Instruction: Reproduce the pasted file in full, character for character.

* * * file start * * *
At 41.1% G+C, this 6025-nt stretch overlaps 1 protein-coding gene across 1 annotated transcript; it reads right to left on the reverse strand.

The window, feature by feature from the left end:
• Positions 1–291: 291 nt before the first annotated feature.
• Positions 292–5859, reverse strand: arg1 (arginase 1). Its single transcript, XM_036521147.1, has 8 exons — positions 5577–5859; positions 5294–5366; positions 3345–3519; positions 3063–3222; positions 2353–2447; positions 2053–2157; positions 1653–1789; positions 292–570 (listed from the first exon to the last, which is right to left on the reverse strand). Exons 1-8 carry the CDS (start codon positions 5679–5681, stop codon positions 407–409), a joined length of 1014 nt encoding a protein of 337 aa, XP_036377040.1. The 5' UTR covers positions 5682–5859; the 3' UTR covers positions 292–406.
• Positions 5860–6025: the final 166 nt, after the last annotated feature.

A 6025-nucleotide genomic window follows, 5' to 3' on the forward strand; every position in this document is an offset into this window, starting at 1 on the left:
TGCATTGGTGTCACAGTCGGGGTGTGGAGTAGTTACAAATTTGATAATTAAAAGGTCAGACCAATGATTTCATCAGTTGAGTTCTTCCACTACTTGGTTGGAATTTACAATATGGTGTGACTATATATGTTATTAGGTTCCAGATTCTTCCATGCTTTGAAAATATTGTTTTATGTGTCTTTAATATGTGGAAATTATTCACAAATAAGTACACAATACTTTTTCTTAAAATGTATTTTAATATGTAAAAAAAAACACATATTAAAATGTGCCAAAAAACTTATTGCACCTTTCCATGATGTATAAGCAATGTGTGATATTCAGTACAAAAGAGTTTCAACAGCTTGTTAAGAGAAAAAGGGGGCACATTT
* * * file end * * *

At 41.1% G+C, this 6025-nt stretch overlaps 1 protein-coding gene across 1 annotated transcript; it reads right to left on the reverse strand.

The window, feature by feature from the left end:
• Positions 1–291: 291 nt before the first annotated feature.
• Positions 292–5859, reverse strand: arg1 (arginase 1). Its single transcript, XM_036521147.1, has 8 exons — positions 5577–5859; positions 5294–5366; positions 3345–3519; positions 3063–3222; positions 2353–2447; positions 2053–2157; positions 1653–1789; positions 292–570 (listed from the first exon to the last, which is right to left on the reverse strand). Exons 1-8 carry the CDS (start codon positions 5679–5681, stop codon positions 407–409), a joined length of 1014 nt encoding a protein of 337 aa, XP_036377040.1. The 5' UTR covers positions 5682–5859; the 3' UTR covers positions 292–406.
• Positions 5860–6025: the final 166 nt, after the last annotated feature.

A 6025-nucleotide genomic window follows, 5' to 3' on the forward strand; every position in this document is an offset into this window, starting at 1 on the left:
TGCATTGGTGTCACAGTCGGGGTGTGGAGTAGTTACAAATTTGATAATTAAAAGGTCAGACCAATGATTTCATCAGTTGAGTTCTTCCACTACTTGGTTGGAATTTACAATATGGTGTGACTATATATGTTATTAGGTTCCAGATTCTTCCATGCTTTGAAAATATTGTTTTATGTGTCTTTAATATGTGGAAATTATTCACAAATAAGTACACAATACTTTTTCTTAAAATGTATTTTAATATGTAAAAAAAAACACATATTAAAATGTGCCAAAAAACTTATTGCACCTTTCCATGATGTATAAGCAATGTGTGATATTCAGTACAAAAGAGTTTCAACAGCTTGTTAAGAGAAAAAGGGGGCACATTT